Nomadic Notes


RAIN and Rotary bring a rural school to life!

Posted in Niger Schools by rain4sahara on November 17, 2010

Niger is one of the hottest and driest countries on earth.  Conditions here are harsh and one wonders how can people survive.  And many barely do.  A small investment is often all this is needed to help a family earn a little money or for a child to attend school.

And this year, that investment was made! The Rotary Club of Exeter, NH and its partner clubs from Newburyport, MA and Portsmouth, NH, and Rotary International have partnered with RAIN and the Rotary Club Gaweye of Niamey, Niger, to give a great leg up to the village of Bonfeba.  The 247 children in the Bonfeba state -run boarding school for nomads  must have food.  Thanks to Rotary’s food donation, the school opened on time, and the students have come.  This gift was especially timely – a drought and resulting food shortages this summer caused millions to go hungry. 

 RAIN and its Rotary partners are giving Bonfeba’s parents and children a life-changing leg up.   With  Rotary’s help  RAIN and Bonfeba’s parents  installed a ½ acre school garden.  RAIN is introducing the community to drip irrigation to provide the ideal flow of water to the garden while using much less water than traditional irrigation methods. This garden will grow fresh food for the children, as well producing cash crops that will pay the garden expenses and generate funds for the Bonfeba school.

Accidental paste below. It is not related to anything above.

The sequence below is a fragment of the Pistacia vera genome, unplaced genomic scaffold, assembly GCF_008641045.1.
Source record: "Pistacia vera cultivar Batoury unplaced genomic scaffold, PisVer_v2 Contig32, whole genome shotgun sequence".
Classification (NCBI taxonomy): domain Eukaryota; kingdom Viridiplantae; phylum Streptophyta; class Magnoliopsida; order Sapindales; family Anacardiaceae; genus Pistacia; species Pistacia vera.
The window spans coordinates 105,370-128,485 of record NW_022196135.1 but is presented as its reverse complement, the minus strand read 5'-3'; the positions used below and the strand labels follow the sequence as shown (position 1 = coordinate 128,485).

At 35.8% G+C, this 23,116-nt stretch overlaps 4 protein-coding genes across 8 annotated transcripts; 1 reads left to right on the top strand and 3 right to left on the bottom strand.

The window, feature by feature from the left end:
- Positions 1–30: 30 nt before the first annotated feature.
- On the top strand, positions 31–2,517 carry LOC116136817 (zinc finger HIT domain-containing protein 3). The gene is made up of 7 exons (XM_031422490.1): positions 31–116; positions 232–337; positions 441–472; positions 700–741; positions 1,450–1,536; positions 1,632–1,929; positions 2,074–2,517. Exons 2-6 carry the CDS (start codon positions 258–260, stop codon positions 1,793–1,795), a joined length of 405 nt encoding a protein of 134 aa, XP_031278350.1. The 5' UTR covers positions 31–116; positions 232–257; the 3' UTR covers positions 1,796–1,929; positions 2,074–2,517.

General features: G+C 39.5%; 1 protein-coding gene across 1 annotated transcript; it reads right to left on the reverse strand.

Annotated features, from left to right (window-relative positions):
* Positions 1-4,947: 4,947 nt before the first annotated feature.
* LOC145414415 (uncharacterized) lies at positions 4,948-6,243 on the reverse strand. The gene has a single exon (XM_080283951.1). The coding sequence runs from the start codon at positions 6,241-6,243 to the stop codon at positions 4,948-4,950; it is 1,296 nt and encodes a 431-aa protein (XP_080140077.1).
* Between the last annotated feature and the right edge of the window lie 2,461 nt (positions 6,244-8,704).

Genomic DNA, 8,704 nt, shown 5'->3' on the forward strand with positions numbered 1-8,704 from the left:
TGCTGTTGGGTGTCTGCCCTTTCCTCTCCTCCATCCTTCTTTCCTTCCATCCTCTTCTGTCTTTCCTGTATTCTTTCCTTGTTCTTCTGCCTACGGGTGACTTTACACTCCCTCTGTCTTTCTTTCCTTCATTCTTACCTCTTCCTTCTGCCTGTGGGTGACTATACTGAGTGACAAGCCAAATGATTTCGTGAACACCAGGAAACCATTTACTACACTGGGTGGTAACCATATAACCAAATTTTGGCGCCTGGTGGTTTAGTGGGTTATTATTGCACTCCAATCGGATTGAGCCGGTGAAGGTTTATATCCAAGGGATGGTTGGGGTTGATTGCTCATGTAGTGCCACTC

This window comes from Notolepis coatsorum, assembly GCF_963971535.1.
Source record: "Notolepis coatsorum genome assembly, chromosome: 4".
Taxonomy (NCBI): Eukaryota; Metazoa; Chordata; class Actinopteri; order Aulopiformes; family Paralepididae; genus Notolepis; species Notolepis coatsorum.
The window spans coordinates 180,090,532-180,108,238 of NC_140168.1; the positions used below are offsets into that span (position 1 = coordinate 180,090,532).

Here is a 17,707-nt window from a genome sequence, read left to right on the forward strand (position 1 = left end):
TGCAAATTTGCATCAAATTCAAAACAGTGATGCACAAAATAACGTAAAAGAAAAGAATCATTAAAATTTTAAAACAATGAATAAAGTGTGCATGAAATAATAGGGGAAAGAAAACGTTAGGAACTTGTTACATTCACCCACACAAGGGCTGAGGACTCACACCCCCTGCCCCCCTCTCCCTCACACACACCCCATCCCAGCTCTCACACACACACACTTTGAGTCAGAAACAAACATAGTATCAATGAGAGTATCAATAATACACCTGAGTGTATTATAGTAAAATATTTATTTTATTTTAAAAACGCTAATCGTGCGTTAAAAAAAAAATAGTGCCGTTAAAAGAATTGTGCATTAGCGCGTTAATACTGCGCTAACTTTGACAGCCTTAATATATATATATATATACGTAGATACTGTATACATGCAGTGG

The people of Bonfeba have their first source of clean drinking water. Bonfeba is located beside shallow and stagnant pool of water that has been the townspeople’s  sole source of drinking water.  Rotary and RAIN dug Bonfeba’s first well.  Water is pumped to a cistern from which it flows into the drip irrigation system for the garden.  When the cistern is emptied, it is replenished with clean drinking water that is available to the schoolchildren and all townspeople.  This water will bring better health to hundreds who regularly suffer from dysentery and other illnesses because of their polluted  water supply.

Advertisements

Leave a Reply

Fill in your details below or click an icon to log in:

WordPress.com Logo

You are commenting using your WordPress.com account. Log Out / Change )

Twitter picture

You are commenting using your Twitter account. Log Out / Change )

Facebook photo

You are commenting using your Facebook account. Log Out / Change )

Google+ photo

You are commenting using your Google+ account. Log Out / Change )

Connecting to %s


%d bloggers like this: